Dr. Howard Gardner developed the theory of multiple intelligences in 1983. This theory outlines eight different intelligences, including bodily-kinesthetic, interpersonal, intrapersonal, linguistic, logical-mathematical, musical, naturalist and spatial. Today, IQ tests are routinely used to rank an individual's intelligence. This test generally only assesses linguistic ("word smart") and logical-mathematical ("number/reasoning smart") intelligences. Many educators believe this is too limiting, and more use should be made of the broader range of intelligences.IQ tests are given to children all over the world, either as a written test or with an examiner. The test is customized for cultural differences, and typically only tests your ability to handle numbers, words and problems. IQ tests can be a good indicator for how well a child will do in school, where the standard teaching method is by reading textbooks and listening to lectures. However, the IQ score can influence how people will treat that person throughout life, "determining her eligibility for certain privileges" (Gardner, Year). If you're not good at reading ("word smart") or you don't understand algebra ("number/reasoning smart"), then you may be considered dumb. A child may be disadvantaged because they are not considered smart by normal standards. But normal is only defined as two out of eight possible intelligences. Is this fair Many think it isn't and believe teaching methods should change. If the other six intelligences are recognized and used in teaching, this will give children and people of all ages more opportunities.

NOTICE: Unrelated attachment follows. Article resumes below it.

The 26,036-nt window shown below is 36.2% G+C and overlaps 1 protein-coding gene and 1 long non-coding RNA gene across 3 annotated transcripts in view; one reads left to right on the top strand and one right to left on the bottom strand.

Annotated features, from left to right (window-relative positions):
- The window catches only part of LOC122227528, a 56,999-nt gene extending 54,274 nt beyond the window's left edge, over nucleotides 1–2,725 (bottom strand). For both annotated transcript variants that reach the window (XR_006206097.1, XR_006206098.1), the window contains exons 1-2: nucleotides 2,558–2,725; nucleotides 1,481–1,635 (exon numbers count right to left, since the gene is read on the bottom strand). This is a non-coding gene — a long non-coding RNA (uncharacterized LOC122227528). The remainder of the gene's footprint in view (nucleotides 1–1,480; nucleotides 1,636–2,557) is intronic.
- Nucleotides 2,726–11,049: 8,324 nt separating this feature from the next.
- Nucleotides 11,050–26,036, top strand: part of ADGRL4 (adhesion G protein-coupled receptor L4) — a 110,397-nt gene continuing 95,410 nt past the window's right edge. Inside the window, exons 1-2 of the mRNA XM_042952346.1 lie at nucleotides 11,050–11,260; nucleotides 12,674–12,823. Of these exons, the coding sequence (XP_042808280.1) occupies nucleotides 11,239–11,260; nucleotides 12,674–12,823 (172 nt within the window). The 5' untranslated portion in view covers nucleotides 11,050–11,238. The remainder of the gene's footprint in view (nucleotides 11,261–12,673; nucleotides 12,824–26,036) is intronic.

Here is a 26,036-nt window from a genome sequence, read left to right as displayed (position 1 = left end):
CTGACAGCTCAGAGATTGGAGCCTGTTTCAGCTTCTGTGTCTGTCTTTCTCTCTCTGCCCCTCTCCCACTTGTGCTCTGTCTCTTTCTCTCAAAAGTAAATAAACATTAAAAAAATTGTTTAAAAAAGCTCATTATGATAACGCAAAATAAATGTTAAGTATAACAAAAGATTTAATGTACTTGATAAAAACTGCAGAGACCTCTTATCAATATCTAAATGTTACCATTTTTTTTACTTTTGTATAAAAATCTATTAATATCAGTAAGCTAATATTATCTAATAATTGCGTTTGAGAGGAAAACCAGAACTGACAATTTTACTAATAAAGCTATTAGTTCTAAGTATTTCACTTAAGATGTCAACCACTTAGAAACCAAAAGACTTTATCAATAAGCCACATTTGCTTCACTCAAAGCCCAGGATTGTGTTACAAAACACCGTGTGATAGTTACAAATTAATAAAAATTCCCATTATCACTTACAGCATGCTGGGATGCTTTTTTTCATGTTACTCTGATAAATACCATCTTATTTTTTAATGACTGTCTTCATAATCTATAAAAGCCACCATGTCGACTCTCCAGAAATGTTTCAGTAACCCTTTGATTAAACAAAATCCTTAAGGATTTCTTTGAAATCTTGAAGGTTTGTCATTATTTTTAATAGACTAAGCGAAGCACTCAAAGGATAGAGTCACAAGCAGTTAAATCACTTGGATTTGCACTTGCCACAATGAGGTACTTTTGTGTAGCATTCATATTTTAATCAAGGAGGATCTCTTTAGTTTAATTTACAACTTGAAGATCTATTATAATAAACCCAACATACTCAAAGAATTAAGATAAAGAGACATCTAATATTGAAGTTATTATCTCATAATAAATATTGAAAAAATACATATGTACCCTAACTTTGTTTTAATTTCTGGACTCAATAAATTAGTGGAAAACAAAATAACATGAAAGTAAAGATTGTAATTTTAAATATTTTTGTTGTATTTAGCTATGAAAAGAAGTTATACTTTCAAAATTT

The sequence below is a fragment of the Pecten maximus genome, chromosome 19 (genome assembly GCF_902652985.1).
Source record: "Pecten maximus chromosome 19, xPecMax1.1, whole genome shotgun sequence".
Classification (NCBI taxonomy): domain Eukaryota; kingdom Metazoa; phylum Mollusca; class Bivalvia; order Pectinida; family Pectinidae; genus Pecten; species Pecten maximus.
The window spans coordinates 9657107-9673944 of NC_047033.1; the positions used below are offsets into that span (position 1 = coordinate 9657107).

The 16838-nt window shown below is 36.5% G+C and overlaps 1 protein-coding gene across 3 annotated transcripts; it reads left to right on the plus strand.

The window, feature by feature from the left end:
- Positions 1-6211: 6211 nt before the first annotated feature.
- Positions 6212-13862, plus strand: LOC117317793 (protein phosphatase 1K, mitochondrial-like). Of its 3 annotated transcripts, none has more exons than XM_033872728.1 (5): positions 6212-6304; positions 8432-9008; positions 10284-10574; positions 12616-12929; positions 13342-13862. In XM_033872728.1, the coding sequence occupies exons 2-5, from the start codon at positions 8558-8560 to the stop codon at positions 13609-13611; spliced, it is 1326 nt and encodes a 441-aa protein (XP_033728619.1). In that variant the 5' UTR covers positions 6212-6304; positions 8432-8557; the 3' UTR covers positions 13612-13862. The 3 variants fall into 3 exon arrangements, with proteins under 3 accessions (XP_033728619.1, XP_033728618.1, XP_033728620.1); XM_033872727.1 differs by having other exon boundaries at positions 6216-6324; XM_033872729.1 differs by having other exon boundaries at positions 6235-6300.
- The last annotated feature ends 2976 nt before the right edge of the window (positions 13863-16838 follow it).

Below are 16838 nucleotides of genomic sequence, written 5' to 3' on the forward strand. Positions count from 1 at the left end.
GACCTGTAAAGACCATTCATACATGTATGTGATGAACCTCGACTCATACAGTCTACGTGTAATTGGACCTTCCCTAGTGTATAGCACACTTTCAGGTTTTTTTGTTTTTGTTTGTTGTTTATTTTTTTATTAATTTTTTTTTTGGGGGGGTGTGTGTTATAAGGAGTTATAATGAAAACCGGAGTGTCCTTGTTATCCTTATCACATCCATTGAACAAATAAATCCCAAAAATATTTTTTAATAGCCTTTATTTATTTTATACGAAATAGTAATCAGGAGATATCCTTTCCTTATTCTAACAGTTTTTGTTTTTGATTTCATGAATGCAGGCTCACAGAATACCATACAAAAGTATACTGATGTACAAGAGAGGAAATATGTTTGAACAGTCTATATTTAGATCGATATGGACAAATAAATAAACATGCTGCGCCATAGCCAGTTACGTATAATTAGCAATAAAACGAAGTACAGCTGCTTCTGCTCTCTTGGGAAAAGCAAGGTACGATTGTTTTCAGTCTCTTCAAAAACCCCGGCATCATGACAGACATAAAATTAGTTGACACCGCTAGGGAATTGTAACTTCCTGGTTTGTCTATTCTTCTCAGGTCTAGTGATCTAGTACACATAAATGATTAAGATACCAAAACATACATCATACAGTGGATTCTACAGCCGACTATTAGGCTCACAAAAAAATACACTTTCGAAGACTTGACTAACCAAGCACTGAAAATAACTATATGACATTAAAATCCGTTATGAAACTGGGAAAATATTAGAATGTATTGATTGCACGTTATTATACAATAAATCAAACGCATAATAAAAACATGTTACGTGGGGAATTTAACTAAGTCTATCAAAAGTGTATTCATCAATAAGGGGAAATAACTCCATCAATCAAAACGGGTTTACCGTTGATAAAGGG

As adults with jobs, our intelligence strengths can influence how successful we are. A child who liked to write stories in English class might become a journalist with a newspaper. Another child who loved to play number games might go on to become a computer programmer. These are good matches. But some people might find themselves in jobs they are not suited to because it does not make full use of their individual intelligences. For example, a gifted sportsperson may have a job sitting at a desk typing on a computer all day. A desk job may suit a person who is word and number smart, but may not suit this person who is body smart. They may find their job mundane because they are not active. They would rather be outdoors moving around. Another example is a talented musician ("music smart") who can easily make up beautiful and original music by playing it on an instrument but cannot read or write. Usually people with high IQ scores tend to be in well-paid jobs, while people with low IQ scores do not. But IQ alone cannot predict success. "The vast majority of one's ultimate niche in society is determined by non-IQ factors, ranging from social class to luck" (Goleman, Year).
Because a person has a particular strength in one type of intelligence, may not mean they are strong in other intelligences. For example, a student who loves mathematics got a job as an engineer. He was very good at his job, but when asked to speak at a meeting, he felt complete dismay because he didn't want to talk in front of a lot of people. He was "number and reasoning smart", but not "word smart". A sales person may sell lots of cars because he is "people smart", but may fatigue easily when he goes for a walk because he is not "body smart". Another person might be a talented guitar player ("music smart") but causes a calamity and looses his job in the band because he can't control his bad temper. He is not "self smart".
To help people make the most of opportunities, school provides an important role in identifying a person's talents. If a school offers a broad range of subjects, then you have more opportunity to find out what you are good at and like doing. For example, if a school didn't offer art classes, a student might miss the opportunity to find out they were good at drawing ("picture smart"). Or if a school didn't